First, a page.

Summary: The helmet is a metaphor for protecting the mind. The Apostle Paul wants us to guard our thoughts. If the devil can tamper with our thoughts, he can meddle with our lives. How we perceive Christ and His teachings affects all of life.

While conducting a raid in the Helmand Province of Afghanistan, a US Marine platoon received incoming sniper fire. One of the Marines was struck in the head and the bullet bounced off his Kevlar helmet. He assured his fellow Marines he was unhurt except for some ringing in his ears, and they continued their mission. Footage of the incident was recently put on YouTube. NCOs tell troops: “Trust your equipment; it will save your life.” Modern helmets provide ballistic protection with an unobstructed field of vision. There is a myth that wearing an Army helmet will cause baldness, but if that were true, all soldiers would look like me!

The iconic helmets worn by the Roman Legion were made of leather with bronze plates for protection, to include neck and cheek guards. Some helmets were entirely cast-metal, except for ornamental plumes of horsehair. Their primary function was to deflect blows from enemy broadswords and arrows.

The helmet is a metaphor for protecting the mind. The Apostle Paul wants us to guard our thoughts. If the devil can tamper with our thoughts, he can meddle with our lives. How we perceive Christ and His teachings affects all of life. Our beliefs determine our behavior, our direction, our destiny. In Romans 12, Paul talks about the “renewing of our minds.” We’re changed from the inside-out. We have a distinct Christian identity. In I Thessalonians 5 Paul tells us to put on “as a helmet the hope of salvation. For God has not destined us for wrath, but for obtaining salvation through our Lord Jesus Christ.”

We’ve been issued the “helmet of salvation.” Salvation is God doing for us what we cannot do for ourselves. We can be condemned by ourselves but not saved by ourselves. “There are no do-it-yourself Christians” (Eugene Peterson). “Salvation is not the end of our journey but the end of our wandering” (William Stoddard). Neither is it the end of our battle with sin. The battlefield of the mind is constantly under assault.

The devil would like to debilitate us by poisoning our minds. Falsehood comes in many subtle forms: It could be a university professor who derides biblical teaching, a television program that makes fun of faith, the influence of an unbelieving friend, a book that casts doubt on the person and work of Christ, a website that encourages readers to live any way they want. Such thinking blinds people to the truth. The psalmist writes, “I will set no wicked/unclean thing before my eyes” (Psalm 101:3). We need to appraise the messages that compete for our assent and reject false messages. We also need to be able defend the truth we profess. Proverbs 15:14 warns, “The mind of one who has understanding seeks knowledge, but the mouths of fools feed on folly.”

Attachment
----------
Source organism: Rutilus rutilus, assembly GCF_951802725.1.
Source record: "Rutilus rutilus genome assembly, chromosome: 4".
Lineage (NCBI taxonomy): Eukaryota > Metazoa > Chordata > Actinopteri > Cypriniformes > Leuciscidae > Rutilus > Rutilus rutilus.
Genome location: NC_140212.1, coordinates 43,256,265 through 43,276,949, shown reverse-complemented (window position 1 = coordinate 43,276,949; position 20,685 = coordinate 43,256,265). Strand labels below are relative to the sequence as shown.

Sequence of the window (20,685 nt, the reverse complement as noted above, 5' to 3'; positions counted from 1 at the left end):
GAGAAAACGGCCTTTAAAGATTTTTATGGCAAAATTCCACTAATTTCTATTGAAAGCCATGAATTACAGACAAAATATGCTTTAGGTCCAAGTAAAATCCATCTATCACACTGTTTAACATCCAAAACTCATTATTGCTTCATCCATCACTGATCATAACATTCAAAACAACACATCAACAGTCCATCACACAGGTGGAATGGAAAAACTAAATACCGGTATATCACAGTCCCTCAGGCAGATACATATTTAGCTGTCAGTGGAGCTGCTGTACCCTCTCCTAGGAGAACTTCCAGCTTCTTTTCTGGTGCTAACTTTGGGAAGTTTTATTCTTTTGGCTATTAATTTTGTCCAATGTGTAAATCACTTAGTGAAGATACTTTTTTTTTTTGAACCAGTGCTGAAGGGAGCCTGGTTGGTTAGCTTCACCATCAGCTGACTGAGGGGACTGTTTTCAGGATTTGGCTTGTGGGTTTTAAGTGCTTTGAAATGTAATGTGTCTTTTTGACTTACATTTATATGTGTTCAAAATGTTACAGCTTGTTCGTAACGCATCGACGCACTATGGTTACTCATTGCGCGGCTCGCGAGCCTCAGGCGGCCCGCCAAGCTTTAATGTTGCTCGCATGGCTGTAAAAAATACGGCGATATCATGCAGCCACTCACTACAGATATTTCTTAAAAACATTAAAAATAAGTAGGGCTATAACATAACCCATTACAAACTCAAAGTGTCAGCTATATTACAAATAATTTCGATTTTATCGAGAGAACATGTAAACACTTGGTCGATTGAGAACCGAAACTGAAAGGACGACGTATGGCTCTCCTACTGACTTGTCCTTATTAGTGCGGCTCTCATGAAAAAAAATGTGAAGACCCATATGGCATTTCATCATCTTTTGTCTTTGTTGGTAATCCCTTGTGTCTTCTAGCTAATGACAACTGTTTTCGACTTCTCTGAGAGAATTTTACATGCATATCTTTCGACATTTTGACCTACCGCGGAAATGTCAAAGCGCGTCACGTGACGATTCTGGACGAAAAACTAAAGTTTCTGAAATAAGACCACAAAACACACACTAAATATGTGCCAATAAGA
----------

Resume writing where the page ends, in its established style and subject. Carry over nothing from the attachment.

Our enemy also wants to tear us down with negativity. We need to guard our minds. We cannot afford the consequences of negative thoughts. II Corinthians 11:3, “As the serpent deceived Eve by his cunning, your thoughts can be led astray from a sincere and pure devotion to Christ.” Sometimes we see what we want to see: we jump to conclusions, we have blind spots, we miss the big picture. When we’re having trouble controlling our thoughts--when we’re not seeing clearly--we need to go to prayer, feed ourselves with God’s word, and go to trusted friends for encouragement. Paul says in II Cor. 10:5, “We take every thought captive to obey Christ.”

I have counseled soldiers who had troubling thought-lives, who were consumed with lust, doubt, and fear. Shakespeare’s Hamlet complains that Denmark is a prison, but then admits that his “thinking makes it so.” Hamlet is a prisoner of his perception, and in his case there were consequences. We see life, not as it is, but as we are.

Where do destructive thoughts lead us? Roman soldiers were well-armed, but the Empire was imploding. How did Rome fall? Not from external threat but internal decay. The decline of Rome is attributed to several factors: A decline in morals, rampant materialism, a wide gap between the affluent and the poor, an obsession with sex, freakishness in the arts, and political corruption. Some historians also blame Christianity, which if practiced would have eliminated the other causes of decline.

The enemy would like to deceive and fill us with doubts; he is the “father of lies.”

What are some of the lies we believe?

• “My indulgence isn’t really so bad.”

• “I’m not responsible for my actions.”

• “I can’t help being the way I am.”

• “I have a right to be angry.”

• “I can’t be happy unless things go my way.”

• “I’m stupid; I’m a loser.”

• “My unhappiness is someone else’s fault.”

And there are many more. Perhaps you might draw up your own list. Such lies are what Alcoholics Anonymous calls “Stinking Thinking.” If we’re to defeat the stronghold of Satan’s lies we must saturate our minds with God’s word and replace lies with the Truth that will set us free!

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